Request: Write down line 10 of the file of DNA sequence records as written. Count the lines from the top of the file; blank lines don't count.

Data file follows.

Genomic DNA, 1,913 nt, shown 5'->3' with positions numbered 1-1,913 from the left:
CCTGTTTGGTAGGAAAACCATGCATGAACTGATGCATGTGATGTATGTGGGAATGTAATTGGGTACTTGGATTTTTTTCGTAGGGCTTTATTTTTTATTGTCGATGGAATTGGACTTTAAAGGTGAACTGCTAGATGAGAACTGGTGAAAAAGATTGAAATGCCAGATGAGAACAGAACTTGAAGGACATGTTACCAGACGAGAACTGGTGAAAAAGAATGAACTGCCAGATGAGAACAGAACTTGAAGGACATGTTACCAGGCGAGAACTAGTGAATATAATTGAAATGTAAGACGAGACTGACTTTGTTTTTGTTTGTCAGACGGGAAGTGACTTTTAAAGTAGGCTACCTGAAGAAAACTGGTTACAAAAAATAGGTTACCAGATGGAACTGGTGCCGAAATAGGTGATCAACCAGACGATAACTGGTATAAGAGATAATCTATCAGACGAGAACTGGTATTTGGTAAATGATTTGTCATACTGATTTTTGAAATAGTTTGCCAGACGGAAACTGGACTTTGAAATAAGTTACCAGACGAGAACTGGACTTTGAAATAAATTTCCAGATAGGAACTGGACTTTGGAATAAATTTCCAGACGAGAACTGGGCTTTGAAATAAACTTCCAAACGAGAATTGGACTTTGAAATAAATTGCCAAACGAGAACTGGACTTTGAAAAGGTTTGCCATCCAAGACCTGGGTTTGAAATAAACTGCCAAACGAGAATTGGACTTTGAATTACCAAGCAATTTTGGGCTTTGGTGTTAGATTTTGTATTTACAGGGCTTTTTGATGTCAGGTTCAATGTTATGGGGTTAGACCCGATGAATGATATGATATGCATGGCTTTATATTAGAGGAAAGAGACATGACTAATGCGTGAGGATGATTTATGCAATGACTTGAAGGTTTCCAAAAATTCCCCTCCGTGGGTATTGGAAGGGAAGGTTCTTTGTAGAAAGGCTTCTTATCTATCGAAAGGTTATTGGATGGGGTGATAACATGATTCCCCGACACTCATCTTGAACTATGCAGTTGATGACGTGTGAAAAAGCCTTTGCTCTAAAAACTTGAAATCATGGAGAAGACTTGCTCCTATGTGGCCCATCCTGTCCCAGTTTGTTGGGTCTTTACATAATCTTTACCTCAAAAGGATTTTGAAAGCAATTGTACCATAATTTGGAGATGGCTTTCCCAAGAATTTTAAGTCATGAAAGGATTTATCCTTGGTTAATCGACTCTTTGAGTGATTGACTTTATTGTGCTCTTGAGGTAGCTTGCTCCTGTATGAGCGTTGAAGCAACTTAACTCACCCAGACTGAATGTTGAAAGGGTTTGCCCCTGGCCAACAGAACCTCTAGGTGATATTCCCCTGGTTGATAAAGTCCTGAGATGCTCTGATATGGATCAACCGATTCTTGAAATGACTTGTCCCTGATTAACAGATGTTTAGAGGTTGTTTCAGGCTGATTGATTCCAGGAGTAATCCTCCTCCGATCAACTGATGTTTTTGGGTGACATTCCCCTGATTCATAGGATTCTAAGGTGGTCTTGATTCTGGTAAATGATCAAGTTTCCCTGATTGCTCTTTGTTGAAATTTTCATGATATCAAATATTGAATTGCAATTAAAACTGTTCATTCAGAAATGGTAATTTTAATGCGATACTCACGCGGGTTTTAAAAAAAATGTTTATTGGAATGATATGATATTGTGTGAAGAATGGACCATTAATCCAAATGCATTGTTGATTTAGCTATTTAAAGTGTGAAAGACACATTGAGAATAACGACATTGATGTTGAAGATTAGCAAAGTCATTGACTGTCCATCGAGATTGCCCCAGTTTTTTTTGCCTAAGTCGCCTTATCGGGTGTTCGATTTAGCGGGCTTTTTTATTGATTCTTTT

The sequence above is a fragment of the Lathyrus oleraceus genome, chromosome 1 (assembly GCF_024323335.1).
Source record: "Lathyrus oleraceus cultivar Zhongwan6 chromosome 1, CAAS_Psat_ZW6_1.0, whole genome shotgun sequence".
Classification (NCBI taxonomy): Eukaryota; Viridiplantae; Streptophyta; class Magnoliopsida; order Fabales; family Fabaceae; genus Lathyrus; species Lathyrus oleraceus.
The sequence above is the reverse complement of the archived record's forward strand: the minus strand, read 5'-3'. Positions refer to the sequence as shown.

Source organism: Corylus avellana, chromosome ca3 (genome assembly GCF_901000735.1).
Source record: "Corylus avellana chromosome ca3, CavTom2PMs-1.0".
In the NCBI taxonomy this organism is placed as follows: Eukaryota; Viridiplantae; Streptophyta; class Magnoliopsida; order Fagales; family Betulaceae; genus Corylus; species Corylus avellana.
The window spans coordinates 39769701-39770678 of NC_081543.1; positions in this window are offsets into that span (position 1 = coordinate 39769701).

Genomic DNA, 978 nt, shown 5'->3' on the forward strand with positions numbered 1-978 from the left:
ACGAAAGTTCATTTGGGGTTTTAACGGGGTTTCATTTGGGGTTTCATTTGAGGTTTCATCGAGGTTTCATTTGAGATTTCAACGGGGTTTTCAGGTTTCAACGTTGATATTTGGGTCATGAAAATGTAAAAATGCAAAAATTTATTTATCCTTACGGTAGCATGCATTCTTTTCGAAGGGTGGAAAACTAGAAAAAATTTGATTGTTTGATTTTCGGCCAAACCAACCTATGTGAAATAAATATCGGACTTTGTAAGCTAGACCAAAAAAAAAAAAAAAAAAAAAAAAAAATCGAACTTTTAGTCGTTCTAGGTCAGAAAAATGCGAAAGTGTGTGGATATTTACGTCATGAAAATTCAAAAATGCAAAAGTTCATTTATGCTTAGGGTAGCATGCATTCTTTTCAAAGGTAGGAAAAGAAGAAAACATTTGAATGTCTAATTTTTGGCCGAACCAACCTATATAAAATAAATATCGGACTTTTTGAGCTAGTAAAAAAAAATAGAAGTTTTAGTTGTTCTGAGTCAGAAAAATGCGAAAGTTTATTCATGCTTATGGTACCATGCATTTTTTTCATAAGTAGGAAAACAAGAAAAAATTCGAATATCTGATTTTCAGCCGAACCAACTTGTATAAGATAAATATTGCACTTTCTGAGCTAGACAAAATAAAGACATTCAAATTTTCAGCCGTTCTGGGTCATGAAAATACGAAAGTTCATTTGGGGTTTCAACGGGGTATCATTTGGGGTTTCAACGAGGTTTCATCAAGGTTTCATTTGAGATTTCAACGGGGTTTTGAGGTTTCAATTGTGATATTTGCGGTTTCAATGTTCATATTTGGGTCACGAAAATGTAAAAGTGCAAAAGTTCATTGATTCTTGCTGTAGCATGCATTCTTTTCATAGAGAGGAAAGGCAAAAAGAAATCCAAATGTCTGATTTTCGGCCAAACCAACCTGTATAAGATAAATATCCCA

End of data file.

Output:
The window spans coordinates 39769701-39770678 of NC_081543.1; positions in this window are offsets into that span (position 1 = coordinate 39769701).